"I think the current value of a shoe like that to a collector would be around £1,200-£1,500," he adds, coolly.

"If it's something readily available I'll buy two, three pairs - one to wear, one to wear when that pair's gone and one just to keep on ice."

So what remains for someone who seems to own every pair of sneakers ever made?

Aside from currently tracking down two sets of vintage trainer from 1983 ("I can't name them because they're so obscure I'd rather not expand everyone else's interest into them"), Rob reveals he has two big ambitions; to write an autobiographical account of his collection, and to design his own shoe.

He certainly has enough prototypes to work with.

The Book

You know when a trend, movement or person has seeped into popular culture when a book is published on the subject.

Following on from Neal Heard's book of last year, Trainers, comes Sneakers: The Complete Collector's Guide, compiled and edited by creative agency Unorthodox Styles, who also worked on the adidas 35th anniversary and run sneaker-obsessive website Crooked Tongues.

Out in May, the book is an encyclopaedic guide looking at some of the key designs and brands in a market that shows no signs of slowing down.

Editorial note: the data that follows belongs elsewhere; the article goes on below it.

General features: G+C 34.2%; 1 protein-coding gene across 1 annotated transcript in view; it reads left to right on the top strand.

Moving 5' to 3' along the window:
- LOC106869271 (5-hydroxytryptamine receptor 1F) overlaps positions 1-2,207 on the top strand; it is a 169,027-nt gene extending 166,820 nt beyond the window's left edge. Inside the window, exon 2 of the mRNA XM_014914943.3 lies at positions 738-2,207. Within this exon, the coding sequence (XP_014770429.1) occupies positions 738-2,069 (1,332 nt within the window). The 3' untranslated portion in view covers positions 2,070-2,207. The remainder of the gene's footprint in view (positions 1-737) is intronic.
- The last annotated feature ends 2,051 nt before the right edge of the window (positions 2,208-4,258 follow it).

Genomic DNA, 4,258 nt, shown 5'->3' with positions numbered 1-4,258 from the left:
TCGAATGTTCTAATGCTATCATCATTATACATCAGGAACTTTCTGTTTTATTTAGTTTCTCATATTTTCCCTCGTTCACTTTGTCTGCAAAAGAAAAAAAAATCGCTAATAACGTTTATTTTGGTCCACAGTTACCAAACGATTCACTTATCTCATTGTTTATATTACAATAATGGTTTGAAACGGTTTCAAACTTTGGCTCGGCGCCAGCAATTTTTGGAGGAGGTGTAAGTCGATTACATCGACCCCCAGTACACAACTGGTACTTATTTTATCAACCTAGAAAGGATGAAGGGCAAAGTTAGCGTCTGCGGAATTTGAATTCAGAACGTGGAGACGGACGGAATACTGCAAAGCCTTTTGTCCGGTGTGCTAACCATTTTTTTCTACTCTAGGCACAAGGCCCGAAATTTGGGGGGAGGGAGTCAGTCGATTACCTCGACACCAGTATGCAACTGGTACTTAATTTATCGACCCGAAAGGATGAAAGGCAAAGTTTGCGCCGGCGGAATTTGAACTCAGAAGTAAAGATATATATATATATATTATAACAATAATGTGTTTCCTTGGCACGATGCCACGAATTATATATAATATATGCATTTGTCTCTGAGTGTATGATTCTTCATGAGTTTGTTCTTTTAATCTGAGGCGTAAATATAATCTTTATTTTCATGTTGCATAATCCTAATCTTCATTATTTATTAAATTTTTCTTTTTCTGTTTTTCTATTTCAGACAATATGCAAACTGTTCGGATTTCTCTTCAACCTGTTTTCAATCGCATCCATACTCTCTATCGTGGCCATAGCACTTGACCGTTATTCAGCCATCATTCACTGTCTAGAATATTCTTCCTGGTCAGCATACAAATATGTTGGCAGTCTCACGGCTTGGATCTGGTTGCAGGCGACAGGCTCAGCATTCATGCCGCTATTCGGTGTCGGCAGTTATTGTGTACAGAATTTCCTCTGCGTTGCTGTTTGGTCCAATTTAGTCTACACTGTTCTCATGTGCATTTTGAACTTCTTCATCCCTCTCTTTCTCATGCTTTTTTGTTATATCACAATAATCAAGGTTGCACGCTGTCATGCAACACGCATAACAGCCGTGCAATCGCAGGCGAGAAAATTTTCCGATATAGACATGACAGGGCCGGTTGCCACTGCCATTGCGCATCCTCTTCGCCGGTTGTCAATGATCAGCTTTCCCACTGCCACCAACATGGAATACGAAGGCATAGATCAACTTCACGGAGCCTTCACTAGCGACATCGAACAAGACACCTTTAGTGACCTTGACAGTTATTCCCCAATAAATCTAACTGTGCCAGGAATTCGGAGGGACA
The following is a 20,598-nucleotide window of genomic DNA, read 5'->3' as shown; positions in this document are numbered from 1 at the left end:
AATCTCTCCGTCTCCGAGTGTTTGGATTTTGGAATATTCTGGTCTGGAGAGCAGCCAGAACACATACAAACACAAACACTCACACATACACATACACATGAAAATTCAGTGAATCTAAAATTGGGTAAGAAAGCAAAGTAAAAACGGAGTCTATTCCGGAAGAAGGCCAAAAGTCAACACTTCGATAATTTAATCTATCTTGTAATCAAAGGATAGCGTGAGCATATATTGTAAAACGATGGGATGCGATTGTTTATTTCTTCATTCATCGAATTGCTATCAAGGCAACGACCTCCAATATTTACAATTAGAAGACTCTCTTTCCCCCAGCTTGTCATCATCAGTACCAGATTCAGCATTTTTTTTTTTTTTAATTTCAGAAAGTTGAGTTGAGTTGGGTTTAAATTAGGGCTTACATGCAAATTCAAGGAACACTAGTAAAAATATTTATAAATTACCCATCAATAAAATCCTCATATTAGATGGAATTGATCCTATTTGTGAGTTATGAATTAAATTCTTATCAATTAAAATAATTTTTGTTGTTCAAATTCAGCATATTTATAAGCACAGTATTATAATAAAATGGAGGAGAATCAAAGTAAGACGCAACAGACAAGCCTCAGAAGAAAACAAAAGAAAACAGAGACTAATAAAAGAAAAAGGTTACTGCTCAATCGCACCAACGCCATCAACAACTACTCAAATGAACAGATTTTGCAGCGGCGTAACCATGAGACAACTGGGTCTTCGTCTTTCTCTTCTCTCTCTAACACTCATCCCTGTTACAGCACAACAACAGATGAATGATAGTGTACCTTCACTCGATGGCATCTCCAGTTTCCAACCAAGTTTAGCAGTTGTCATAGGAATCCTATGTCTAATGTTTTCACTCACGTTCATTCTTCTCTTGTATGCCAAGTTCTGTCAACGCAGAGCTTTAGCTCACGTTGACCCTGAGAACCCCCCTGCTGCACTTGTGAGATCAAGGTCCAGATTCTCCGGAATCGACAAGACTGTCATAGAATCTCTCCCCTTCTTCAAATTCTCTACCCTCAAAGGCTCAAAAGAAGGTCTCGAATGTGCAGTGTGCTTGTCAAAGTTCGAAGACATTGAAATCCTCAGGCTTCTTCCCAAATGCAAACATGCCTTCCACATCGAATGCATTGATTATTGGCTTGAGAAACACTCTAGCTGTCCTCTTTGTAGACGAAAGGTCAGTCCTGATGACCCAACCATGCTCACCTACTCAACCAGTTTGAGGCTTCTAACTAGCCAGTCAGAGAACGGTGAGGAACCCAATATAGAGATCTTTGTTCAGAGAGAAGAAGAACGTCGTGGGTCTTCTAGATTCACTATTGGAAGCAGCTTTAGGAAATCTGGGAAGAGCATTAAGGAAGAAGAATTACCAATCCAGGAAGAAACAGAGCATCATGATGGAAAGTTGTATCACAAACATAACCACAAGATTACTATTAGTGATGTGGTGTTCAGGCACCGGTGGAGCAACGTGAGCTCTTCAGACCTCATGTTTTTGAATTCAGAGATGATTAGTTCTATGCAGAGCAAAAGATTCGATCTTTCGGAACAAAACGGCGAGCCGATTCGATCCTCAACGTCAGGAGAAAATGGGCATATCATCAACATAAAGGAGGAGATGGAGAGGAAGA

"You've got a lot of guys who maybe worked in sports stores in the 80s, who obviously had access to cheap shoes and were basically taking stuff from end of lines, putting stuff away and they've become collectors," says Russ Williamson of Unorthodox Styles.

"I know a lot of guys in the States who try and get every single Jordan shoe," says Tim Easley of the Crooked Tongues website, which has built up a database of 47,000 subscribers in its five years.

"They buy like five-ten pairs of the ones they like, so they can keep them fresh for like the next ten years, so they don't have to go and buy extra pairs - a lot of them put them in display cabinets in their house.

"Generally nowadays people are just collecting anything that's limited," Tim adds.

"People don't seem to be that specific; people are buying stuff from JD Sports or Footlocker that's not the collectable stuff now but it's maybe gonna be quite collectable in five, ten years' time.